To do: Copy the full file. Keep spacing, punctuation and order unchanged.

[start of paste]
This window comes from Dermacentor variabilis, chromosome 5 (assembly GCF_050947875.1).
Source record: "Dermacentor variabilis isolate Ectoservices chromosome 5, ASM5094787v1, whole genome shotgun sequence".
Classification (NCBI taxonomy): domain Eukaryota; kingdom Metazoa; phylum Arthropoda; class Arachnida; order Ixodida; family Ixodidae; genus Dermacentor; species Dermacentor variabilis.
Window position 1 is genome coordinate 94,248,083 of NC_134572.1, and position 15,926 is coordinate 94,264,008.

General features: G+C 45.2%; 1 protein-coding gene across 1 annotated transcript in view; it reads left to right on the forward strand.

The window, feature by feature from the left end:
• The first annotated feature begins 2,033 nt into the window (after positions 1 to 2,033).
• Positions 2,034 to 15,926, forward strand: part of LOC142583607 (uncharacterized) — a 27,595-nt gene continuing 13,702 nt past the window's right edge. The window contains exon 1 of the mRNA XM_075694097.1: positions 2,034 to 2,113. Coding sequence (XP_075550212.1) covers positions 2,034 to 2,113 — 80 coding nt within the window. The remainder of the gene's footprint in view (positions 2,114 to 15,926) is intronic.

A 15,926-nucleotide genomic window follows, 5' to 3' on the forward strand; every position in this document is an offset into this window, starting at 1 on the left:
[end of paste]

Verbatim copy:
This window comes from Dermacentor variabilis, chromosome 5 (assembly GCF_050947875.1).
Source record: "Dermacentor variabilis isolate Ectoservices chromosome 5, ASM5094787v1, whole genome shotgun sequence".
Classification (NCBI taxonomy): domain Eukaryota; kingdom Metazoa; phylum Arthropoda; class Arachnida; order Ixodida; family Ixodidae; genus Dermacentor; species Dermacentor variabilis.
Window position 1 is genome coordinate 94,248,083 of NC_134572.1, and position 15,926 is coordinate 94,264,008.

General features: G+C 45.2%; 1 protein-coding gene across 1 annotated transcript in view; it reads left to right on the forward strand.

The window, feature by feature from the left end:
• The first annotated feature begins 2,033 nt into the window (after positions 1 to 2,033).
• Positions 2,034 to 15,926, forward strand: part of LOC142583607 (uncharacterized) — a 27,595-nt gene continuing 13,702 nt past the window's right edge. The window contains exon 1 of the mRNA XM_075694097.1: positions 2,034 to 2,113. Coding sequence (XP_075550212.1) covers positions 2,034 to 2,113 — 80 coding nt within the window. The remainder of the gene's footprint in view (positions 2,114 to 15,926) is intronic.

A 15,926-nucleotide genomic window follows, 5' to 3' on the forward strand; every position in this document is an offset into this window, starting at 1 on the left: